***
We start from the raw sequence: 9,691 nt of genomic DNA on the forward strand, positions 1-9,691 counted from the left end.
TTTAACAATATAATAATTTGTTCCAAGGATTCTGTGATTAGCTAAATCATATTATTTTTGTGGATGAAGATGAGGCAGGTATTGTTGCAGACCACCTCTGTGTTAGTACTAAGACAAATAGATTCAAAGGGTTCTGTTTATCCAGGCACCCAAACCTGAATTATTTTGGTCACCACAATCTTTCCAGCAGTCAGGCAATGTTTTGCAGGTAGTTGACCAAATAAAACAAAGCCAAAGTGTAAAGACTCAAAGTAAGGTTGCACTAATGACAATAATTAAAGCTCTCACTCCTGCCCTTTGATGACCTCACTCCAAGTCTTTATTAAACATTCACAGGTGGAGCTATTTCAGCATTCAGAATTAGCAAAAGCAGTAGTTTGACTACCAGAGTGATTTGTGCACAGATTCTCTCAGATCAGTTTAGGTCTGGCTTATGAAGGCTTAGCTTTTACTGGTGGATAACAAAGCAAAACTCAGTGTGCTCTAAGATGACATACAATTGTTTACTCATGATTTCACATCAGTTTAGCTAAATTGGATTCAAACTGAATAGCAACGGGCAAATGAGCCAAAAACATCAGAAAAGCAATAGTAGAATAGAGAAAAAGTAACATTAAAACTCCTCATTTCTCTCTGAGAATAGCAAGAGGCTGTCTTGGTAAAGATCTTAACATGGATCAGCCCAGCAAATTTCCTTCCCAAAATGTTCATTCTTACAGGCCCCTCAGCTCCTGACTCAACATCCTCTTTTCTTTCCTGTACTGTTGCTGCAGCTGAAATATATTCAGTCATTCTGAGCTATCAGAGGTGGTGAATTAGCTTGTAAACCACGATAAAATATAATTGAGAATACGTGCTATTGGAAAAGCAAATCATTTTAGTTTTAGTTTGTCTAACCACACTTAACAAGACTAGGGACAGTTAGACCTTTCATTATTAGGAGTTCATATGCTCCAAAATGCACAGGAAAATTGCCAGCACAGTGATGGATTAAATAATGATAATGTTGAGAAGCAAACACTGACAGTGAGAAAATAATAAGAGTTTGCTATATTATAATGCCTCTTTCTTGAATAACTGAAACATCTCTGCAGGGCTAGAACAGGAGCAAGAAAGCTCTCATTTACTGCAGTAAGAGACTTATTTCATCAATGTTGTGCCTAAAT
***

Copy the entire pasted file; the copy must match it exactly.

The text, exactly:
We start from the raw sequence: 9,691 nt of genomic DNA on the forward strand, positions 1-9,691 counted from the left end.
TTTAACAATATAATAATTTGTTCCAAGGATTCTGTGATTAGCTAAATCATATTATTTTTGTGGATGAAGATGAGGCAGGTATTGTTGCAGACCACCTCTGTGTTAGTACTAAGACAAATAGATTCAAAGGGTTCTGTTTATCCAGGCACCCAAACCTGAATTATTTTGGTCACCACAATCTTTCCAGCAGTCAGGCAATGTTTTGCAGGTAGTTGACCAAATAAAACAAAGCCAAAGTGTAAAGACTCAAAGTAAGGTTGCACTAATGACAATAATTAAAGCTCTCACTCCTGCCCTTTGATGACCTCACTCCAAGTCTTTATTAAACATTCACAGGTGGAGCTATTTCAGCATTCAGAATTAGCAAAAGCAGTAGTTTGACTACCAGAGTGATTTGTGCACAGATTCTCTCAGATCAGTTTAGGTCTGGCTTATGAAGGCTTAGCTTTTACTGGTGGATAACAAAGCAAAACTCAGTGTGCTCTAAGATGACATACAATTGTTTACTCATGATTTCACATCAGTTTAGCTAAATTGGATTCAAACTGAATAGCAACGGGCAAATGAGCCAAAAACATCAGAAAAGCAATAGTAGAATAGAGAAAAAGTAACATTAAAACTCCTCATTTCTCTCTGAGAATAGCAAGAGGCTGTCTTGGTAAAGATCTTAACATGGATCAGCCCAGCAAATTTCCTTCCCAAAATGTTCATTCTTACAGGCCCCTCAGCTCCTGACTCAACATCCTCTTTTCTTTCCTGTACTGTTGCTGCAGCTGAAATATATTCAGTCATTCTGAGCTATCAGAGGTGGTGAATTAGCTTGTAAACCACGATAAAATATAATTGAGAATACGTGCTATTGGAAAAGCAAATCATTTTAGTTTTAGTTTGTCTAACCACACTTAACAAGACTAGGGACAGTTAGACCTTTCATTATTAGGAGTTCATATGCTCCAAAATGCACAGGAAAATTGCCAGCACAGTGATGGATTAAATAATGATAATGTTGAGAAGCAAACACTGACAGTGAGAAAATAATAAGAGTTTGCTATATTATAATGCCTCTTTCTTGAATAACTGAAACATCTCTGCAGGGCTAGAACAGGAGCAAGAAAGCTCTCATTTACTGCAGTAAGAGACTTATTTCATCAATGTTGTGCCTAAAT